“Just-a-Minute” Parenting

Theres a new trend in parents conversations which has come into fashion in recent years. It seeps through the cracks of parentsresilience to deal with their daily time pressures and children’s fundamental need for attention. It can become their modus operandiin response to all requests for attention by their children.  Its the preface just-a-minuteand Ill be with you……

The mammalian brain is a finely-tuned, habit-forming instrument. If you give it enough stimulus in one direction, it will happily create neural pathways to support that behaviour or response. This frees it up to create more neural pathways and build complexity. Young children are naturally primed for developing neural complexity. This means that children learn from stimuli that is repetitive, like language and how parents behave/talk with them.

When a child hears the phrase over and over again, Ill be with you in just-a-minuteits possible and often likely that the child will interpret this in the negative and eventually expect this semirejection. How often does your child say: Youre always on your phone, you never have time for me.For most children they become resilient to parentsattitudes and grow up in spiteof whatever conditions are not optimum. This forces the child to adapt (and adaptation os a good thing) as well but it can be at the expense of harbouring negative beliefs, like nobodys listening to me, nobody cares, Im not important.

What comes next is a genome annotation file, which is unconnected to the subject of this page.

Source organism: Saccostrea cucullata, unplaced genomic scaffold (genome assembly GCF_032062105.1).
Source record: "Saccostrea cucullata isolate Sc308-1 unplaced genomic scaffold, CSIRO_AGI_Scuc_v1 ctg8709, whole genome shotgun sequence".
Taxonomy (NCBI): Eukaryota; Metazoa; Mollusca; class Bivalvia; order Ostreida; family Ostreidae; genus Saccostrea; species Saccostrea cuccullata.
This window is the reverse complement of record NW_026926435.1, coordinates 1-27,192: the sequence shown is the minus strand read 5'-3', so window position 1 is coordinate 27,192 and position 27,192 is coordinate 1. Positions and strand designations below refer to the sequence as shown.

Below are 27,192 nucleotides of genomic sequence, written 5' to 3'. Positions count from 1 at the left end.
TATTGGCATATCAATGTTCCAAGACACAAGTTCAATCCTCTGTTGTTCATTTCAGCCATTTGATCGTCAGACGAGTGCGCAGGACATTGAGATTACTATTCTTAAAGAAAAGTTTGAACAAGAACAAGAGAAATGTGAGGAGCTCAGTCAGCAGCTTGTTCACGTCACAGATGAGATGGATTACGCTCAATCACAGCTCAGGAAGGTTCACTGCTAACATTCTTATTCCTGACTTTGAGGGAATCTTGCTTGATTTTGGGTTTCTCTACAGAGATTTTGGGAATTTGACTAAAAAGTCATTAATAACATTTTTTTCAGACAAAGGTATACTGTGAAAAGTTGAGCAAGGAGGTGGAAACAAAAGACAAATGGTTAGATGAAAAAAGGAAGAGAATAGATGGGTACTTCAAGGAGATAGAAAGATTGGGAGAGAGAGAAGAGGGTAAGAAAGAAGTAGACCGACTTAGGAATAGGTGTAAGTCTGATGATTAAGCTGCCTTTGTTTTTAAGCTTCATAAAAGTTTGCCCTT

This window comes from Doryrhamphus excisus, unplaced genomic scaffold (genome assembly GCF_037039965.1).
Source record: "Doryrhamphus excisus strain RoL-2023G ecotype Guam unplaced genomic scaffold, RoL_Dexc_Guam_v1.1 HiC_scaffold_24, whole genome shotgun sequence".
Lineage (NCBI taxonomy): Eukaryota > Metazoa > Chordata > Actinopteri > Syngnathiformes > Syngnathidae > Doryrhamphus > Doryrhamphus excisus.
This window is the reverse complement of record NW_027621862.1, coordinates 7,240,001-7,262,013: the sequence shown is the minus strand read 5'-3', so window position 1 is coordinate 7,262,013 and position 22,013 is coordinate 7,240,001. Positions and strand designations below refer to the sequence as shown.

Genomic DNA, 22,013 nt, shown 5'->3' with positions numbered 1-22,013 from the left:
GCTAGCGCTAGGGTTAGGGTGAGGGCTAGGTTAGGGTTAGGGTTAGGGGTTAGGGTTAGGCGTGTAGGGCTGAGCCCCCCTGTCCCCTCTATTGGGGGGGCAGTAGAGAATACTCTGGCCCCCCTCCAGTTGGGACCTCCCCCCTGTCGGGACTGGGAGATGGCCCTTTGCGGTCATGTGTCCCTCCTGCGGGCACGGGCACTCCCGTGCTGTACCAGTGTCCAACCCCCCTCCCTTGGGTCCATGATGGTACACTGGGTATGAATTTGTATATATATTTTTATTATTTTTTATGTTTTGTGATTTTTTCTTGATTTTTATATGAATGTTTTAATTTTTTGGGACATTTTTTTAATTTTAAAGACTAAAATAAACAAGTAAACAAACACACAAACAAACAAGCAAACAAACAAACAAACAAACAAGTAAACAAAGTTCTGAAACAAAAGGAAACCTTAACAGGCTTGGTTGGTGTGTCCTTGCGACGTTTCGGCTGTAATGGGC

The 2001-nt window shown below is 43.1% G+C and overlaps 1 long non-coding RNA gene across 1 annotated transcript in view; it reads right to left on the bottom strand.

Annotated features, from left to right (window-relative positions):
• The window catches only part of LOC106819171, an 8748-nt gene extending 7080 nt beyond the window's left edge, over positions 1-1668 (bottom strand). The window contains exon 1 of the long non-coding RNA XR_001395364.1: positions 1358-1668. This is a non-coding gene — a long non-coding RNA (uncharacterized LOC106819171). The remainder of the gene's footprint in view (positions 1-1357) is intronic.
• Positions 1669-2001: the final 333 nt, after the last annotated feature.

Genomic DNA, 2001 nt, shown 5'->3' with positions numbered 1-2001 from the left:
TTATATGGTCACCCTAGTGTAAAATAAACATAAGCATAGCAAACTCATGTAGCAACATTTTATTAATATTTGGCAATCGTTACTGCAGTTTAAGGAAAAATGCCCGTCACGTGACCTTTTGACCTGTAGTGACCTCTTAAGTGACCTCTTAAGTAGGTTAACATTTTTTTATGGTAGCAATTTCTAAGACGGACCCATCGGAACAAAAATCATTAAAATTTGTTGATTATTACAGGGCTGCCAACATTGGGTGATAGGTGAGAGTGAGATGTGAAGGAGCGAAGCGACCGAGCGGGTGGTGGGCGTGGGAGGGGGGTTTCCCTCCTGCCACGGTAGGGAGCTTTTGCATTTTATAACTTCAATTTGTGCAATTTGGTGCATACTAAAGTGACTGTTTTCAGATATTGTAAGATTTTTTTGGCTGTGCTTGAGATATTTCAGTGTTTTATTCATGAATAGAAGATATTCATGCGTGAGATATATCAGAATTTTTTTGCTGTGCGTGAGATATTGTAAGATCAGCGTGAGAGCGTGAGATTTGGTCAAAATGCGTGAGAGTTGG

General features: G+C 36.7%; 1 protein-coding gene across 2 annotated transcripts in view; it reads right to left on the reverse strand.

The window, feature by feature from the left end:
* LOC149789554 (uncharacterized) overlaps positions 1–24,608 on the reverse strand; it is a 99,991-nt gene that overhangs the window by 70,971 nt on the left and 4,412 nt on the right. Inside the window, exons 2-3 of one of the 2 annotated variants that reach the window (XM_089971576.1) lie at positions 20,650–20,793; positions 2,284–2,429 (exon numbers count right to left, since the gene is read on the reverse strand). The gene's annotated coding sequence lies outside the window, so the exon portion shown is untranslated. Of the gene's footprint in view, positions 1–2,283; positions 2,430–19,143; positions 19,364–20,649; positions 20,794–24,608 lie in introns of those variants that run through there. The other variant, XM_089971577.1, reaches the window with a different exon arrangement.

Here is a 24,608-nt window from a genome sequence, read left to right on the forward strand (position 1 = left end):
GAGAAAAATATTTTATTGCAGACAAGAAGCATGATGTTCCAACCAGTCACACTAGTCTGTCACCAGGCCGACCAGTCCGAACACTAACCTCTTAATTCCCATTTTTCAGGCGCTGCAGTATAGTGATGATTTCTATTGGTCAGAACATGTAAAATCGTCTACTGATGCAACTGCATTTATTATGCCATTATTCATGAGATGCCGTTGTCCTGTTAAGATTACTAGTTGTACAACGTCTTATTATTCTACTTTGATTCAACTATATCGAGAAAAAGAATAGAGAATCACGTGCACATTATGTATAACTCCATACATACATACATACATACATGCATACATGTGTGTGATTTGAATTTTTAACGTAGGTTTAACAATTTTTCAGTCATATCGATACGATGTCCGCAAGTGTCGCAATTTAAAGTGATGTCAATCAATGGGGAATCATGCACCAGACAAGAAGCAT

One of the fundamental reasons for children reaching out for their peers and digital devices, is a feeling from the child of lack of a deeply satisfying connection with their parents.  Connection is the context in which children mature and learn. Connection needs to be fulfilled and if its not supplied by parents it will be sought out and satiated elsewhere.

Yes we are busy, yes we have more to do than ever before, yes there are many things that have to be prioritised before our children, yes children can be excessively demanding.

The aim here is for parents to find a balance in their lives and prioritise connection time with their children. Daily, quality connection time goes a long way with children to soothe their emotional wounds from the day and feel wanted’ ‘cared forand important. Changing attitudes and language will help a child to feeltheir invitation to exist with a parent.

Its not what you say, its the way that you say it, thats what gets results!

 

Laura Newman BSc BSc MSc is a Speech Therapist and Child Behaviour Specialist with 25 years professional experience. She offers online parenting courses, online consultations for more specific and complex behaviour challenges, and home visits within Portugal and Europe.

 

Contact Laura for a free initial chat

www.connectedchild.net  

myconnectedchild@gmail.com

+351 9616 33995 (GMT)

 

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